When Devils' General Manager Lou Lamoriello walked by, I was able to stop him and congratulate him on the Schneider deal. He shook my hand and took the time to speak with me for about three minutes. I know the Devils' assistant equipment manager because he worked in Albany for the former River Rats. I worked at their practice facility at the time. I was able to parley that into Lamoriello speaking with me for a bit longer.


With all the scouts, former and future players, team management, and media personalities walking around your access to information is really an anomaly for any fan. There is no other sport or event that allows you this much access as an average fan to the backstage of sports. 

"Bon travail" NHL and the New Jersey Devils for putting on a great event that I look forward to attending again.  

NHL Free Agent Frenzy: Willey's Wish List

Hello ARM Chair GM's.

The 2013 NHL Draft is now behind us, Compliance buyouts have pretty much all been made and the window for Unrestricted Free Agency is upon us.

Are you as excited as I am?

I love Free Agent Frenzy more than anyone.  

It's the time of year where my NHL13 game sees and endless amount of trades.  I mean , I must have changed my roster 20 or more times this week alone.

Before I tell you what my current wish list entails, let just give you a quick recap of what our current roster looks like for the star of the 2013-14 season.

Pacioretty-Desharnais-Gallagher
Bourque-Plekanec-Gionta
Galchenyuk-Eller-Prust
Moen-White-Blunden

Markov-Subban
Gorges-Diaz
Bouillon-Drewiske

Are you thinking what I am thinking about the above?

Blarg !!!!!!

I see the above roster and can't help but think that this club is going to have some major issues.

Our defense is aging and slow, and there is a serious lack of depth up front with the departure of Ryder, Armstrong, Halpern and Nokalienen. And I am not even going to start with the omnipresent lacks size in the top 6 and on D alike.

I know that we are just a couple years away from seeing the likes of Jarred Tinordi, Nathan Beaulioeu, Dalton Thrower, Charles Hudon, Sebastien Collberg, etc.... but the fact is that these guys are not quite ready and we are in need of some help.

So with that said, here is my wishlist.

FORWARDS

The way I see it, we have room for at least two players up front but for arguments sake I will name three.

First: Ryane Clowe.

I know that there is this perception that he is over the hill and injury prone. I do however find it odd to have this negative connotation towards the guy and then see these very same nay sayers praise and applaud the suggested signing of Nathan Horton.

Yes Clowe may have lost a step when it comes from getting from the corners to the front of the net but he is still extremely effective along the boards, is more than willing to stand in front of the net and will without a doubt stick up for any and all teammates.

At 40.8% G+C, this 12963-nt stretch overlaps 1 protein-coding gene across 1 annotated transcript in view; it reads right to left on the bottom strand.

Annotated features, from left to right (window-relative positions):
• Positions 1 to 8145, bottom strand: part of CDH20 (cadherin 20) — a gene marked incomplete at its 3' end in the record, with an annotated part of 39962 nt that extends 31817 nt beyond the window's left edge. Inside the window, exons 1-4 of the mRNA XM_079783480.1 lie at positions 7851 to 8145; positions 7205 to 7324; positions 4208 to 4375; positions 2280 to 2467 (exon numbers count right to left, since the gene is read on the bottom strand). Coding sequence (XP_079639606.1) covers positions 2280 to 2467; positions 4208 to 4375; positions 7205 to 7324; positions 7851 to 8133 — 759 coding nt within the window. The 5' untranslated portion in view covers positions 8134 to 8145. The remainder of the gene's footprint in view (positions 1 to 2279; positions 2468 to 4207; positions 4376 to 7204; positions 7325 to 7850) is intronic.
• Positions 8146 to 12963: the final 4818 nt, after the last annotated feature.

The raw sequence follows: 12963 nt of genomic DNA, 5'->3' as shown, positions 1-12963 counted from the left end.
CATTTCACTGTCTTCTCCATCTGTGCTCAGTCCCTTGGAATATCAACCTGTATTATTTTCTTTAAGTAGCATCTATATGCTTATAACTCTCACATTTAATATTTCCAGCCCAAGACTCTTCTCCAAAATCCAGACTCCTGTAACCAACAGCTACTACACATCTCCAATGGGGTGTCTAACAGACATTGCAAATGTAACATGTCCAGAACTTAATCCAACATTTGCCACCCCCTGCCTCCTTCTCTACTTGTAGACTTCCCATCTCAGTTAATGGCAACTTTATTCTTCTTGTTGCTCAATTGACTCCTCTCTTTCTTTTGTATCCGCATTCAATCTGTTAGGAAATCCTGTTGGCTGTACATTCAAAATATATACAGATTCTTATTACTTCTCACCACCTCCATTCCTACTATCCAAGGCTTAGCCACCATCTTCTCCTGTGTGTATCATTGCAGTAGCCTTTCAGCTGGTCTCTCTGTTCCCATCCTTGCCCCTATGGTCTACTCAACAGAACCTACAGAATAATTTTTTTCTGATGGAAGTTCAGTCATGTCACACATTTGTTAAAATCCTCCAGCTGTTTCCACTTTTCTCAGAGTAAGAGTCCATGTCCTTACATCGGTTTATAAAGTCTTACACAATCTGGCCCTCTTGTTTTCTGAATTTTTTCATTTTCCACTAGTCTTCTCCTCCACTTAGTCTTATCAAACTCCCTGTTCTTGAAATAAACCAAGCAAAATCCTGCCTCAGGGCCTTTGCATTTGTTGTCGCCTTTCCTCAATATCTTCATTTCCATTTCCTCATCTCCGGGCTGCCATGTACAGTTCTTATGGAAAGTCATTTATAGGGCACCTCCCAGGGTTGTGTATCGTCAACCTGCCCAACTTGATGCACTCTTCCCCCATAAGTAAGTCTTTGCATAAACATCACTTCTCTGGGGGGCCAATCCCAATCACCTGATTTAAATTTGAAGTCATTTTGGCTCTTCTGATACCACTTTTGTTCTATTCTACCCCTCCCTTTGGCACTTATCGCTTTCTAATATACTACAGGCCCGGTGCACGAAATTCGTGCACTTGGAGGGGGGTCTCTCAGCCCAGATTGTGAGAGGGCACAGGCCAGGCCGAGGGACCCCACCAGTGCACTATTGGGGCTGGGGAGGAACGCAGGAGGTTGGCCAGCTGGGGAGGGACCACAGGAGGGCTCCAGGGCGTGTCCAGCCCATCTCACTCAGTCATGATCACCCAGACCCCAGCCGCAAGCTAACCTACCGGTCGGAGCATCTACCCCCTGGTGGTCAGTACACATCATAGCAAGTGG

For a team like the Habs that will see the departure of character locker room guys like Armstrong, and Halpern, his arrival will be very well received.

Contract: I would love to see him sign for a Three year $12 million contract however to ensure his services, the Habs would have to offer that 4th year.



Second: Eric Nystrom

If you do not absolutely love this guy, then you cannot possibly be a fan of hockey.

Although listed as a LWer, Nystrom is more than accustomed to playing center. He is a gritty, hard nosed, effective penalty killer who excels in the faceoff circle, and like Clowe will defend teammates whenever called upon.

Contract: Look for Nystrom to sign a three year $4.5 million contract.



Third: Daniel Cleary

There is no denying that Daniel Cleary is on the down swing of his career. He is only 34 years old, but as the adage says, he is an old 34. Cleary’s production has declined over the past few years but he remains a very reliable third line left winger capable of playing on the PK and providing leadership in the locker room.

And if the 2013 NHL playoffs proved anything, he is still an effective offensive player willing to go to the dirty areas of the ice.

With a surplus of talent on the horizon and with a lack of LW depth, Cleary may just be the perfect stop gap on a short 2 year contract until the reinforcements arrive.

Contract: A two year deal worth $1.8 million per season



DEFENSE

With seven players already under contract for the coming season on one way contracts and arguably two to three players no more than a year away, the Habs should be looking for a real stop gap on a short term solution.

There are definitely a list of appealing names out there like Rob Scuderi, Douglas Murray, etc.. however the big name players will be looking at three + year contracts which is not something Montreal should be looking at.

The Habs need a cheap contract on the verge of expiring.